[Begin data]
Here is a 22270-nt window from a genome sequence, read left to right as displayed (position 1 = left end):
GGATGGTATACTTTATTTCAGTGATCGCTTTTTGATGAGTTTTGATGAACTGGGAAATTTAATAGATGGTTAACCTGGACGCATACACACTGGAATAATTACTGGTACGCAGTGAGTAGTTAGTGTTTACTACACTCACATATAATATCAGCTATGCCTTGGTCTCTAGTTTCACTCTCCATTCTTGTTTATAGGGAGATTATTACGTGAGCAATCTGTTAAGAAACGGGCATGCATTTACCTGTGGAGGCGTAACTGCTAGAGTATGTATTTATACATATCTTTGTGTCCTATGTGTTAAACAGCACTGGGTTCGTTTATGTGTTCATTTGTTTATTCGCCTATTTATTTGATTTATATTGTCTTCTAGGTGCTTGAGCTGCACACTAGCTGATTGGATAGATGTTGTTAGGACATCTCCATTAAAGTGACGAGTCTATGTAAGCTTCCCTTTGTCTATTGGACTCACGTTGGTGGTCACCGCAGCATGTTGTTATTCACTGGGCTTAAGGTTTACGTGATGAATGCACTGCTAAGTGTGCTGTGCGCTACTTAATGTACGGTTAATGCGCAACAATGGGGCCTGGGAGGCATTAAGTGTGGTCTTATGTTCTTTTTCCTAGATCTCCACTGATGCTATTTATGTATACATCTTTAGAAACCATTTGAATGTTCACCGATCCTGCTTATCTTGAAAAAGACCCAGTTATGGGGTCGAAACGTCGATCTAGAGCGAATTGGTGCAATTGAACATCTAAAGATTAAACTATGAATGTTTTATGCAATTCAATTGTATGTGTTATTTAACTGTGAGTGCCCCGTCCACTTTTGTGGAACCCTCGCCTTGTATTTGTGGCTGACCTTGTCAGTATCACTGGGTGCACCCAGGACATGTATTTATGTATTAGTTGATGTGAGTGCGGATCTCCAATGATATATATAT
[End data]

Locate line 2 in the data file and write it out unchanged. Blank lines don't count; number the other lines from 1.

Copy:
GGATGGTATACTTTATTTCAGTGATCGCTTTTTGATGAGTTTTGATGAACTGGGAAATTTAATAGATGGTTAACCTGGACGCATACACACTGGAATAATTACTGGTACGCAGTGAGTAGTTAGTGTTTACTACACTCACATATAATATCAGCTATGCCTTGGTCTCTAGTTTCACTCTCCATTCTTGTTTATAGGGAGATTATTACGTGAGCAATCTGTTAAGAAACGGGCATGCATTTACCTGTGGAGGCGTAACTGCTAGAGTATGTATTTATACATATCTTTGTGTCCTATGTGTTAAACAGCACTGGGTTCGTTTATGTGTTCATTTGTTTATTCGCCTATTTATTTGATTTATATTGTCTTCTAGGTGCTTGAGCTGCACACTAGCTGATTGGATAGATGTTGTTAGGACATCTCCATTAAAGTGACGAGTCTATGTAAGCTTCCCTTTGTCTATTGGACTCACGTTGGTGGTCACCGCAGCATGTTGTTATTCACTGGGCTTAAGGTTTACGTGATGAATGCACTGCTAAGTGTGCTGTGCGCTACTTAATGTACGGTTAATGCGCAACAATGGGGCCTGGGAGGCATTAAGTGTGGTCTTATGTTCTTTTTCCTAGATCTCCACTGATGCTATTTATGTATACATCTTTAGAAACCATTTGAATGTTCACCGATCCTGCTTATCTTGAAAAAGACCCAGTTATGGGGTCGAAACGTCGATCTAGAGCGAATTGGTGCAATTGAACATCTAAAGATTAAACTATGAATGTTTTATGCAATTCAATTGTATGTGTTATTTAACTGTGAGTGCCCCGTCCACTTTTGTGGAACCCTCGCCTTGTATTTGTGGCTGACCTTGTCAGTATCACTGGGTGCACCCAGGACATGTATTTATGTATTAGTTGATGTGAGTGCGGATCTCCAATGATATATATAT